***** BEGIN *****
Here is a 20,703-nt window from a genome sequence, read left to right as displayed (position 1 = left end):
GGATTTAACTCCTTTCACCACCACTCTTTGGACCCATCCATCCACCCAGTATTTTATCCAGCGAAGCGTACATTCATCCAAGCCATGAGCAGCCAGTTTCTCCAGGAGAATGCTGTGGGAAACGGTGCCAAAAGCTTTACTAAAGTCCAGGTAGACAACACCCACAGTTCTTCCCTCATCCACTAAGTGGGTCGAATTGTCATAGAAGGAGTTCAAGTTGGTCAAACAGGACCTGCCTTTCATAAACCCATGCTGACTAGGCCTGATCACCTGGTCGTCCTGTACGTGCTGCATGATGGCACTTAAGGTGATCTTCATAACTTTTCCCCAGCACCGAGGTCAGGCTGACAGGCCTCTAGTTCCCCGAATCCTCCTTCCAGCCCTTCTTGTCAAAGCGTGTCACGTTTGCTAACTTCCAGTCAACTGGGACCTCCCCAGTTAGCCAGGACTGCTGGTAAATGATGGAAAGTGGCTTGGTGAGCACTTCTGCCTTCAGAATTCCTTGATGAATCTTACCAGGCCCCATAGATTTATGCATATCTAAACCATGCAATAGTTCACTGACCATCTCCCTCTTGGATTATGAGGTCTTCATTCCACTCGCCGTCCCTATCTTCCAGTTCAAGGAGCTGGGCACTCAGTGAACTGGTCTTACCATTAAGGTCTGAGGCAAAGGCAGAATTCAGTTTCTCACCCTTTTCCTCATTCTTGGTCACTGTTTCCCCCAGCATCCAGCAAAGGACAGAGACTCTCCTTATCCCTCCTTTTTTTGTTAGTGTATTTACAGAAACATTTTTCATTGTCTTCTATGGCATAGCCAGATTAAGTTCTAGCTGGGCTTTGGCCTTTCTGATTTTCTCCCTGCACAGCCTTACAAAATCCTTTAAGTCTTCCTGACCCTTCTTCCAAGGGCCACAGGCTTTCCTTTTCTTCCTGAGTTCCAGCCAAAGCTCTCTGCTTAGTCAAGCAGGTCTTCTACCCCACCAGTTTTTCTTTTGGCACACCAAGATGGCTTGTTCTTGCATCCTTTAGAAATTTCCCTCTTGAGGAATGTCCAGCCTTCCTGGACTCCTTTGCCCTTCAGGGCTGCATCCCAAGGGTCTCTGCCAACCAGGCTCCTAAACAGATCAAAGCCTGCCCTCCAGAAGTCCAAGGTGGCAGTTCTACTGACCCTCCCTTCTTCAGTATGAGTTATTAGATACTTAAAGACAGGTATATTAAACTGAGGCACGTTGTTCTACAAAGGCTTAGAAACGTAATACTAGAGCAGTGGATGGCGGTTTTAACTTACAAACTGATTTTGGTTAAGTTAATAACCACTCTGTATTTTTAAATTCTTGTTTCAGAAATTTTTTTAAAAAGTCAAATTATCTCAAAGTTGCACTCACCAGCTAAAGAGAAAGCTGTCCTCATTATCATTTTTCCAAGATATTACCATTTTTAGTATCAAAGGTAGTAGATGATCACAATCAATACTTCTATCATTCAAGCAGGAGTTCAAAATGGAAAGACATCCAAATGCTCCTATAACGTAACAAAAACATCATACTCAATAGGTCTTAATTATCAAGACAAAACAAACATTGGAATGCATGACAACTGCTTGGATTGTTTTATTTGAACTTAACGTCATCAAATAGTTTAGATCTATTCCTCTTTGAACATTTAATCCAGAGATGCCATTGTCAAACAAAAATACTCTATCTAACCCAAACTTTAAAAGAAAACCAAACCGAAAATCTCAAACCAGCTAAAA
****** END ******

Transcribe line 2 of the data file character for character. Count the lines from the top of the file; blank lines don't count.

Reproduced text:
GGATTTAACTCCTTTCACCACCACTCTTTGGACCCATCCATCCACCCAGTATTTTATCCAGCGAAGCGTACATTCATCCAAGCCATGAGCAGCCAGTTTCTCCAGGAGAATGCTGTGGGAAACGGTGCCAAAAGCTTTACTAAAGTCCAGGTAGACAACACCCACAGTTCTTCCCTCATCCACTAAGTGGGTCGAATTGTCATAGAAGGAGTTCAAGTTGGTCAAACAGGACCTGCCTTTCATAAACCCATGCTGACTAGGCCTGATCACCTGGTCGTCCTGTACGTGCTGCATGATGGCACTTAAGGTGATCTTCATAACTTTTCCCCAGCACCGAGGTCAGGCTGACAGGCCTCTAGTTCCCCGAATCCTCCTTCCAGCCCTTCTTGTCAAAGCGTGTCACGTTTGCTAACTTCCAGTCAACTGGGACCTCCCCAGTTAGCCAGGACTGCTGGTAAATGATGGAAAGTGGCTTGGTGAGCACTTCTGCCTTCAGAATTCCTTGATGAATCTTACCAGGCCCCATAGATTTATGCATATCTAAACCATGCAATAGTTCACTGACCATCTCCCTCTTGGATTATGAGGTCTTCATTCCACTCGCCGTCCCTATCTTCCAGTTCAAGGAGCTGGGCACTCAGTGAACTGGTCTTACCATTAAGGTCTGAGGCAAAGGCAGAATTCAGTTTCTCACCCTTTTCCTCATTCTTGGTCACTGTTTCCCCCAGCATCCAGCAAAGGACAGAGACTCTCCTTATCCCTCCTTTTTTTGTTAGTGTATTTACAGAAACATTTTTCATTGTCTTCTATGGCATAGCCAGATTAAGTTCTAGCTGGGCTTTGGCCTTTCTGATTTTCTCCCTGCACAGCCTTACAAAATCCTTTAAGTCTTCCTGACCCTTCTTCCAAGGGCCACAGGCTTTCCTTTTCTTCCTGAGTTCCAGCCAAAGCTCTCTGCTTAGTCAAGCAGGTCTTCTACCCCACCAGTTTTTCTTTTGGCACACCAAGATGGCTTGTTCTTGCATCCTTTAGAAATTTCCCTCTTGAGGAATGTCCAGCCTTCCTGGACTCCTTTGCCCTTCAGGGCTGCATCCCAAGGGTCTCTGCCAACCAGGCTCCTAAACAGATCAAAGCCTGCCCTCCAGAAGTCCAAGGTGGCAGTTCTACTGACCCTCCCTTCTTCAGTATGAGTTATTAGATACTTAAAGACAGGTATATTAAACTGAGGCACGTTGTTCTACAAAGGCTTAGAAACGTAATACTAGAGCAGTGGATGGCGGTTTTAACTTACAAACTGATTTTGGTTAAGTTAATAACCACTCTGTATTTTTAAATTCTTGTTTCAGAAATTTTTTTAAAAAGTCAAATTATCTCAAAGTTGCACTCACCAGCTAAAGAGAAAGCTGTCCTCATTATCATTTTTCCAAGATATTACCATTTTTAGTATCAAAGGTAGTAGATGATCACAATCAATACTTCTATCATTCAAGCAGGAGTTCAAAATGGAAAGACATCCAAATGCTCCTATAACGTAACAAAAACATCATACTCAATAGGTCTTAATTATCAAGACAAAACAAACATTGGAATGCATGACAACTGCTTGGATTGTTTTATTTGAACTTAACGTCATCAAATAGTTTAGATCTATTCCTCTTTGAACATTTAATCCAGAGATGCCATTGTCAAACAAAAATACTCTATCTAACCCAAACTTTAAAAGAAAACCAAACCGAAAATCTCAAACCAGCTAAAA